Recent studies of the art markets and the art world show the importance of genres, status and identity of organizations such that these can be conceptualized in organizational studies as the issue of niches and status. Organizational studies, however, have not examined cultural organizations like art galleries despite the relevance of niches, status and identity of such organizations. In this study, I focus on fine art photography in New York's fine art galleries to examine how diversification of genres (e.g., photography, painting or sculpture) as the status and niches of these galleries interact with each other in the context of collective mobility of the photography genres. The resource-partitioning theory demonstrates that the degree of market concentration differently affects the survival chance of generalists and specialists. The statusbased theory adds that a high-status organization would be constrained to enter low-status market domains to avoid lowering its status. Combining both theories, status and niche width would influence organizations' survival and consequent distribution of organizations across niches. In this analysis, I show that there is a higher degree of cross-pollination of photography with specific genres such as paintings or sculptures than with other genres, and I discuss several factors on cross-pollination. They collectively enhance the status of fine art photography within the contemporary art world, the interests of collectors from other contemporary art genres, the multi-medium orientation of contemporary artists, and the rise of photography art auctions and art fairs is a new type of markets for photography. At the organizational level, a gallery's status as measured by critical attention of key critics has a U-shaped correlation with its niche width or genre diversification. Based on such correlation, I propose a "status spill-over" as opposed to "status leak" argument, in which high-status organizations selectively enter a lowstatus niche in the process of collective upward mobility of such niche.
Keywords: Art Market, Photography, New York, Status, Genre, Diversification
"Anything but Photo": Genre Diversification, Identities, and Status
In 2006, the New York Times published an article titled, "Anything but Photo" (Gefter, 2006). The article claims that there is a new trend in the New York art galleries in which photography galleries represent non-photographic genres and artists, whereas contemporary galleries increasingly show photographic works. For example, an increasing number of traditional photography galleries exhibit paintings, sculptures, media arts and works on paper. They also show non-photographic works of the photographers they represent. Some galleries started representing artists who do not produce photographic works at all. Also, leading contemporary galleries such as Matthew Marks Gallery or Gagosian Gallery have been exhibiting photographic works and representing photographers. In other words, the distinction between photography and more traditional art galleries has eroded.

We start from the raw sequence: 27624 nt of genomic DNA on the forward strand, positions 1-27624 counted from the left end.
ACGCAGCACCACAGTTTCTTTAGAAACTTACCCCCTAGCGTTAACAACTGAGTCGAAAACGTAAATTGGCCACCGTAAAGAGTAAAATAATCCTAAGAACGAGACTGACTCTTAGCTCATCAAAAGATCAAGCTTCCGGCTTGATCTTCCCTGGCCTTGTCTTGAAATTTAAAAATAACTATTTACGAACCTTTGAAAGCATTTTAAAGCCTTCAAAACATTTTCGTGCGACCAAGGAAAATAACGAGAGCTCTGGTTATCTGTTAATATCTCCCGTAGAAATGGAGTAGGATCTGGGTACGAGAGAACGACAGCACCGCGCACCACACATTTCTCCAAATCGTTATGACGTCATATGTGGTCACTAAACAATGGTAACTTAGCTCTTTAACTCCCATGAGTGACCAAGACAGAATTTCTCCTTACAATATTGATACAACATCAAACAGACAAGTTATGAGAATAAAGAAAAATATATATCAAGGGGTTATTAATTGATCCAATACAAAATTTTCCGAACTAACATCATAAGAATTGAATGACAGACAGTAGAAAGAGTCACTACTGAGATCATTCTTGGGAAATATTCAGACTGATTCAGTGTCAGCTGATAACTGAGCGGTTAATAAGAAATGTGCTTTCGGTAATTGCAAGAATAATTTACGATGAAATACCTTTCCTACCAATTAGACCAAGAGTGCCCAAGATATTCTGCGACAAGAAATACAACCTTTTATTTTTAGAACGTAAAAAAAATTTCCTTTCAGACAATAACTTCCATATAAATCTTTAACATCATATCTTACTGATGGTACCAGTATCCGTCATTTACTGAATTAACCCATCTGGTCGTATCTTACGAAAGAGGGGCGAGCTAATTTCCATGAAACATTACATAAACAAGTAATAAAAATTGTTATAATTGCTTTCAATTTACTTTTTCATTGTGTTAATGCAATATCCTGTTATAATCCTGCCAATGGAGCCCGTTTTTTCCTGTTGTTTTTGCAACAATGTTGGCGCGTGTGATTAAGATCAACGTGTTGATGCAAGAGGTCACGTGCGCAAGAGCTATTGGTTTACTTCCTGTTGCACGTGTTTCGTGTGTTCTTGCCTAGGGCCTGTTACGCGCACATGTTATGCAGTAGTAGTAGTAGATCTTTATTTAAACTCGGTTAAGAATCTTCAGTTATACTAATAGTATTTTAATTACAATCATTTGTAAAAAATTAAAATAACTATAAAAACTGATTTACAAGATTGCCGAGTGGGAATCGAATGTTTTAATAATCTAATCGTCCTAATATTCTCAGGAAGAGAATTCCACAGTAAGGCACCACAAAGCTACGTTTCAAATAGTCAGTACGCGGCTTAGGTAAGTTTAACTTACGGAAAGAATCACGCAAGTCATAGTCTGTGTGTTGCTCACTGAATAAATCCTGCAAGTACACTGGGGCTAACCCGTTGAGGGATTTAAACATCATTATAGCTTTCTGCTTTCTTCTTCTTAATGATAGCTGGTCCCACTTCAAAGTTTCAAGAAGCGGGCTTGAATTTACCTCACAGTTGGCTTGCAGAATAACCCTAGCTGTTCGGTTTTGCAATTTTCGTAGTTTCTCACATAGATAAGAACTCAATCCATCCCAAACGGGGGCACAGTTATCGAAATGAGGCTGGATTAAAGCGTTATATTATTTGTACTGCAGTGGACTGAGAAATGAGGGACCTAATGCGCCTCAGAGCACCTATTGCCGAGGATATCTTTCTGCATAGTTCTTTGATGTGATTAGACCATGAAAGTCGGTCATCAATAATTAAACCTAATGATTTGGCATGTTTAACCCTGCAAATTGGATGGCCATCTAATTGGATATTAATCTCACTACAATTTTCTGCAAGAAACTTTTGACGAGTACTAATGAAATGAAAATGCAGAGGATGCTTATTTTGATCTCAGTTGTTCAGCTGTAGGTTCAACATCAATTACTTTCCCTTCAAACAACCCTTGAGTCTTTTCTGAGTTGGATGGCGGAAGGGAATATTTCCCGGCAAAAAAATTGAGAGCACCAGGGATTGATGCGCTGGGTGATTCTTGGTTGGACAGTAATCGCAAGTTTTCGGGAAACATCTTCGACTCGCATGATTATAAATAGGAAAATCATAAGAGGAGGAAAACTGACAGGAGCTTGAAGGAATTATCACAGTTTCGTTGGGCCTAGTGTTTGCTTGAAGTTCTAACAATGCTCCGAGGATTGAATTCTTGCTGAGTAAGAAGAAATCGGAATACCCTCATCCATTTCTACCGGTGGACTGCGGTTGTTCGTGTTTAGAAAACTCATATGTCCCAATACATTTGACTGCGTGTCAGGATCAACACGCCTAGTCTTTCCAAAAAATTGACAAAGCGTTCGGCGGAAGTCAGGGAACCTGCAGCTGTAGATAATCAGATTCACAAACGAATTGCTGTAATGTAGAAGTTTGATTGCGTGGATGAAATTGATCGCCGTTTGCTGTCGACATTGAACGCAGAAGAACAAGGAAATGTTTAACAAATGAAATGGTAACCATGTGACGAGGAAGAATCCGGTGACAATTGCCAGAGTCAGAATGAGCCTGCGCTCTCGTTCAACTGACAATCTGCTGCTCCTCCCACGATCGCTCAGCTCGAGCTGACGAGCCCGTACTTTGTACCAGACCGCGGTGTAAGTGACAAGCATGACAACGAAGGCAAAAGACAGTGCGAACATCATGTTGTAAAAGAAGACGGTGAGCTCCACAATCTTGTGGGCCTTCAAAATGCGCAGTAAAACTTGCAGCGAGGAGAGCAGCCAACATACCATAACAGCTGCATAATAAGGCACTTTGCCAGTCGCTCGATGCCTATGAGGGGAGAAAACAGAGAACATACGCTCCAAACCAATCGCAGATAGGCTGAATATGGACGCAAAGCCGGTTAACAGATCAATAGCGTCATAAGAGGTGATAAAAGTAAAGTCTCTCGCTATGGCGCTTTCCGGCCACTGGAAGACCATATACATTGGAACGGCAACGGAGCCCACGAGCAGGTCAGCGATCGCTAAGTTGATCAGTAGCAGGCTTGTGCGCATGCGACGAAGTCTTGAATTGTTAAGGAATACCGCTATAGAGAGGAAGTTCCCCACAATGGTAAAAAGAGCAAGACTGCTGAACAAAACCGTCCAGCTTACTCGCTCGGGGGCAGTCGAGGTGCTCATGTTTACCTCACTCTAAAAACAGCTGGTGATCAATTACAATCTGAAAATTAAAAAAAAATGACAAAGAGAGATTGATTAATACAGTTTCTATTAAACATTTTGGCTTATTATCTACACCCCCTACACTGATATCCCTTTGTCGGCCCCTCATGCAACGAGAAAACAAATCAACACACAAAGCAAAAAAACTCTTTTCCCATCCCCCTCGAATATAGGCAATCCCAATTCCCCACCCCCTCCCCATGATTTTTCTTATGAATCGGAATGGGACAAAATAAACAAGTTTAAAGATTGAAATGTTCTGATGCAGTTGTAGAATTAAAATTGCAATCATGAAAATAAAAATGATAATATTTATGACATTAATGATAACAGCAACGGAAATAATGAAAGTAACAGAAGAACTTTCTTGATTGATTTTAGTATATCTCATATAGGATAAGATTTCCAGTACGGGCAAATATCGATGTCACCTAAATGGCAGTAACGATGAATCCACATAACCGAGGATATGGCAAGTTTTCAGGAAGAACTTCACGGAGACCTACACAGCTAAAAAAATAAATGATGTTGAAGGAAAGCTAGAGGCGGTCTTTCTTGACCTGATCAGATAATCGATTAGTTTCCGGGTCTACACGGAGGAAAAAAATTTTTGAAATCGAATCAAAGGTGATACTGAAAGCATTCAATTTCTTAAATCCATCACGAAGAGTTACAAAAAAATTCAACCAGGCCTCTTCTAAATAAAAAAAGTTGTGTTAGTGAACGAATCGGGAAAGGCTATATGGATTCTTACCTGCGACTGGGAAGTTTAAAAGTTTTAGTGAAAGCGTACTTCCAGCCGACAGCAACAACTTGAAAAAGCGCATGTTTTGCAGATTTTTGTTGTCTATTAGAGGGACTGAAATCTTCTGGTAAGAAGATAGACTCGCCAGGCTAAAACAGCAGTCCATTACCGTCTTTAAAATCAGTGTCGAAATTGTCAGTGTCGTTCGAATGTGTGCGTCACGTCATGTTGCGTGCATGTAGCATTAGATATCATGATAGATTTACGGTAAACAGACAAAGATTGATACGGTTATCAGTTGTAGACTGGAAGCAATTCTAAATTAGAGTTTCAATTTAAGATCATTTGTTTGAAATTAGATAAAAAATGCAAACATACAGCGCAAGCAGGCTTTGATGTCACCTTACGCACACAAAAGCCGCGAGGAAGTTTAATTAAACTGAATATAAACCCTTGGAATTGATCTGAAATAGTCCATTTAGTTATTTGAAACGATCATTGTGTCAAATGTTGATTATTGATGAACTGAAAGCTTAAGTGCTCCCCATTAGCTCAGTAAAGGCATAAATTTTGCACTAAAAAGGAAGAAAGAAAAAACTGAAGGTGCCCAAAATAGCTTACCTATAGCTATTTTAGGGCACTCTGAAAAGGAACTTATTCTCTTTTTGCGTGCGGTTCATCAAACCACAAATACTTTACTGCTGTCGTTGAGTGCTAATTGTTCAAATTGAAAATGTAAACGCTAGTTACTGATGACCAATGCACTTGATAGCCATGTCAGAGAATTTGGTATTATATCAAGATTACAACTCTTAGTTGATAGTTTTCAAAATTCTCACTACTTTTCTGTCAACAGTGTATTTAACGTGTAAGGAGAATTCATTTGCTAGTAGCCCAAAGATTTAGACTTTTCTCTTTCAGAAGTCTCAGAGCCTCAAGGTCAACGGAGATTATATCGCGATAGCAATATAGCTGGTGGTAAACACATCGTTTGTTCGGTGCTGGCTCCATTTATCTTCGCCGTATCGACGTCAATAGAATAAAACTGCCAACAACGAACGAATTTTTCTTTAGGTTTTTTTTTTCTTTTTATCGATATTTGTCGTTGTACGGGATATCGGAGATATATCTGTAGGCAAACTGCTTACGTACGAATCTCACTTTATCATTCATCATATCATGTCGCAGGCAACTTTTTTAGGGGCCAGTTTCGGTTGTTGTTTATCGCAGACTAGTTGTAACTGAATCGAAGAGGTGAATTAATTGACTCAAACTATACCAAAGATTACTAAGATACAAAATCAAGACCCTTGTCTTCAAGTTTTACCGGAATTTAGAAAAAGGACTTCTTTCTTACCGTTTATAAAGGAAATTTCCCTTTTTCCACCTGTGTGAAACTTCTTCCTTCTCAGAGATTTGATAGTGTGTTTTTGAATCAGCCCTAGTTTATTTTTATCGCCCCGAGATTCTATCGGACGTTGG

Sociological approaches on the arts have focused on the art world as social, political, and cultural domains in which social relationships between key actors and their institutional environments shape artistic innovation, its diffusion and the performance of artists in the art world and the art markets (Alexander, 2003; Anheier, Gerhards, and Romo, 1995; Becker, 1982; Bourdieu, 1992, 1993; DiMaggio, 1982; DiMaggio and Stenberg, 1985; Moulin, 1987; Simpson, 1981; White and White 1965; White, 1993). Such studies suggest that genres and media are categories and boundaries that are crucial in terms of identities and boundaries in both the art world and the art markets (Crane, 1987). Lasting innovations in the arts often take a form of creating a new genre or medium. Contemporary arts have shown works that defy a traditional boundary between different art genres. Genres are still an important basis for boundaries in the art world, however, because they are not only aesthetic formats, but can be the basis for status hierarchy. …